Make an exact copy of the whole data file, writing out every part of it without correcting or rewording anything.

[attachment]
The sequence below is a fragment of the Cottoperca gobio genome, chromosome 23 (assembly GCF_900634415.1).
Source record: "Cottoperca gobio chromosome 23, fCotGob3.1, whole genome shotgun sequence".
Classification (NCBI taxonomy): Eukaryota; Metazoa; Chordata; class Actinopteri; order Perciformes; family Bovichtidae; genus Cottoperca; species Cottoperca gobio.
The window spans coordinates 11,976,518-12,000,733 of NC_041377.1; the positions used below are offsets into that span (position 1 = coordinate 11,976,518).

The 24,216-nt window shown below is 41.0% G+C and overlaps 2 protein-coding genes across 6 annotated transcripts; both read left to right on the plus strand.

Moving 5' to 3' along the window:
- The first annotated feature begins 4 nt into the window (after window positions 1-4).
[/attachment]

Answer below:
The sequence below is a fragment of the Cottoperca gobio genome, chromosome 23 (assembly GCF_900634415.1).
Source record: "Cottoperca gobio chromosome 23, fCotGob3.1, whole genome shotgun sequence".
Classification (NCBI taxonomy): Eukaryota; Metazoa; Chordata; class Actinopteri; order Perciformes; family Bovichtidae; genus Cottoperca; species Cottoperca gobio.
The window spans coordinates 11,976,518-12,000,733 of NC_041377.1; the positions used below are offsets into that span (position 1 = coordinate 11,976,518).

The 24,216-nt window shown below is 41.0% G+C and overlaps 2 protein-coding genes across 6 annotated transcripts; both read left to right on the plus strand.

Moving 5' to 3' along the window:
- The first annotated feature begins 4 nt into the window (after window positions 1-4).